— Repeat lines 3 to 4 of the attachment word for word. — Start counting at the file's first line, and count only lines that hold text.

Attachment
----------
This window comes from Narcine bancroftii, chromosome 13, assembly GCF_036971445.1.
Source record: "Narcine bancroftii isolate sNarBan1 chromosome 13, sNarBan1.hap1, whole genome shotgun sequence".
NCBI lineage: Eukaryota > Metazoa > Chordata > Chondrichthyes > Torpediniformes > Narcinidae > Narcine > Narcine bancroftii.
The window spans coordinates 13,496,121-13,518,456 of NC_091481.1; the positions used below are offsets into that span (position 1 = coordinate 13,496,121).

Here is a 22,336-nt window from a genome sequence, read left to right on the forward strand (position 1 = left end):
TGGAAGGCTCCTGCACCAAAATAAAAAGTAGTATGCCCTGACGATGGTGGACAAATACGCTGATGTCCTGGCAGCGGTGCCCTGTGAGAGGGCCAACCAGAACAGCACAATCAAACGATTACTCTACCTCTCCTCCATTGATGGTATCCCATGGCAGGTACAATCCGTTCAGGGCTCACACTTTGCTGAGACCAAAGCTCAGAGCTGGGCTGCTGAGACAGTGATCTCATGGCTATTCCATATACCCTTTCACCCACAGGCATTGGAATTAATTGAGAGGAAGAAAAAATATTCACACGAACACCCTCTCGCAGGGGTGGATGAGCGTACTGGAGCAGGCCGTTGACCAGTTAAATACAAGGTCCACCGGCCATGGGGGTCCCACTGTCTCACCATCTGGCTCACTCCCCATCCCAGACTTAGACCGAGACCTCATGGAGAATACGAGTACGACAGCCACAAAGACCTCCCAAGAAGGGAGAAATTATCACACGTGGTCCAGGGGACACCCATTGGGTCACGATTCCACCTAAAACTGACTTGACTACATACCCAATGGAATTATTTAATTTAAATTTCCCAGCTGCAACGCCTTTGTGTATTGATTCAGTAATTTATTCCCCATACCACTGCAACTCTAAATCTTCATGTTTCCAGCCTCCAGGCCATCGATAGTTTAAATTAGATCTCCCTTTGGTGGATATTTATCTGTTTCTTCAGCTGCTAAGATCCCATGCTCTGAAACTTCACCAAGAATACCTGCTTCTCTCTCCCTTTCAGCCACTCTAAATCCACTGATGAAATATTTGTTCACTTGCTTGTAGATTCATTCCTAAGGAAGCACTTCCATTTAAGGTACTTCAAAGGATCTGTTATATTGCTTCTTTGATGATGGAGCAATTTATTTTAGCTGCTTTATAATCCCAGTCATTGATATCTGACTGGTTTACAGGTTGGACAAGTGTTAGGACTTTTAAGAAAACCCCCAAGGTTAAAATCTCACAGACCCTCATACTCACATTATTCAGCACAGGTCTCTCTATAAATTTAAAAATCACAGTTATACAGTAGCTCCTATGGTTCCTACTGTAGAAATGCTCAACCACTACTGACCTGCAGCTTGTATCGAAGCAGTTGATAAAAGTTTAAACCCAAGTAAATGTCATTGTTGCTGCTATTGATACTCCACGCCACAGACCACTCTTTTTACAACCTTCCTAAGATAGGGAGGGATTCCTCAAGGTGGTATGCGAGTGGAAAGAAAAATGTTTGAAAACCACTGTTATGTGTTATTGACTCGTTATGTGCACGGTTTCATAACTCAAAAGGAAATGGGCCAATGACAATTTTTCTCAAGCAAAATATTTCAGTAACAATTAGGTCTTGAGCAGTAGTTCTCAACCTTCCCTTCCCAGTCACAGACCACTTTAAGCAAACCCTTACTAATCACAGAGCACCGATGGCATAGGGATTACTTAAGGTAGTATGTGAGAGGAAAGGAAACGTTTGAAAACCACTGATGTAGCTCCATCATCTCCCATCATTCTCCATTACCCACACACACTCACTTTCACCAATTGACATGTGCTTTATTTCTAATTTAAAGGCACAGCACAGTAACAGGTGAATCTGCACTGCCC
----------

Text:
NCBI lineage: Eukaryota > Metazoa > Chordata > Chondrichthyes > Torpediniformes > Narcinidae > Narcine > Narcine bancroftii.
The window spans coordinates 13,496,121-13,518,456 of NC_091481.1; the positions used below are offsets into that span (position 1 = coordinate 13,496,121).